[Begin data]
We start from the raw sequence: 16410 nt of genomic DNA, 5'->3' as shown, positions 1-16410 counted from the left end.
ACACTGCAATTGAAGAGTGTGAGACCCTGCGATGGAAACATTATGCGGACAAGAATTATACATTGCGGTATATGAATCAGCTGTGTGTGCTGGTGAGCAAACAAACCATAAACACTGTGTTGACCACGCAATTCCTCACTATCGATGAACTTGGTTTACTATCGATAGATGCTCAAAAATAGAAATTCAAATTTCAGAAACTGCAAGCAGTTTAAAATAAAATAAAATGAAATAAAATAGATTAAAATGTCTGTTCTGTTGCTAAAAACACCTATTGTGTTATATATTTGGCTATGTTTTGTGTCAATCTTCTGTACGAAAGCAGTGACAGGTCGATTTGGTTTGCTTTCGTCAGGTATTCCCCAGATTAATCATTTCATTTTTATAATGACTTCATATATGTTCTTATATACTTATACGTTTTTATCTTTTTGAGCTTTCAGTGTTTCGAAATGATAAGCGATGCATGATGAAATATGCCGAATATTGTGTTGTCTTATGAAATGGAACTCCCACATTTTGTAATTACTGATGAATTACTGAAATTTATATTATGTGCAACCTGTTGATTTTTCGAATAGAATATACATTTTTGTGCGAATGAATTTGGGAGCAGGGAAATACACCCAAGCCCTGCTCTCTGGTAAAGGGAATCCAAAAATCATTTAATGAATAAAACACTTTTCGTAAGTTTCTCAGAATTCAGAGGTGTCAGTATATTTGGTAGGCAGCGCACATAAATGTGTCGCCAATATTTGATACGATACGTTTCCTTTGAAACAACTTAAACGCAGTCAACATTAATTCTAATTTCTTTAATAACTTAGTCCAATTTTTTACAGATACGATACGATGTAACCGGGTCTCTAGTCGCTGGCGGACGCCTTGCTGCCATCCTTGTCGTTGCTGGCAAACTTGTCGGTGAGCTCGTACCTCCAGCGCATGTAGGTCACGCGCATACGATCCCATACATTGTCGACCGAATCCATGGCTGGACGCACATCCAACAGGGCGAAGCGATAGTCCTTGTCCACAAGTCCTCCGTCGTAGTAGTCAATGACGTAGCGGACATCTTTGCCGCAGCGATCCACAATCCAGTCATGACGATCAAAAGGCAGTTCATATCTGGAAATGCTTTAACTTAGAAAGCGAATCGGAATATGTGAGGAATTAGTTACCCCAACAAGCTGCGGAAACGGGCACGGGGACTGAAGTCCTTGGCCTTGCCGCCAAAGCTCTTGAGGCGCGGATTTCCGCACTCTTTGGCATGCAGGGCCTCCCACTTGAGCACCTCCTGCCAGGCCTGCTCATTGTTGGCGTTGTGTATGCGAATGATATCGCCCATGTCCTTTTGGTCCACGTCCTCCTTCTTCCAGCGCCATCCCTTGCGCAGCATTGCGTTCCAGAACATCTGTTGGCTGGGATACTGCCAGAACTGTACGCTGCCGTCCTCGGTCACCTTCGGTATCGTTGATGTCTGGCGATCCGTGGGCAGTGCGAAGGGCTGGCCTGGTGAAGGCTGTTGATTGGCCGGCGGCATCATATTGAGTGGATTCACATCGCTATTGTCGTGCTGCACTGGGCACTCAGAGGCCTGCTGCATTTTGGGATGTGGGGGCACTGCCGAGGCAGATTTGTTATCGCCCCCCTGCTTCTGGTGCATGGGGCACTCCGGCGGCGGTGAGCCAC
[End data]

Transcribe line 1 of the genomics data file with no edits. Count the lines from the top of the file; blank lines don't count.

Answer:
We start from the raw sequence: 16410 nt of genomic DNA, 5'->3' as shown, positions 1-16410 counted from the left end.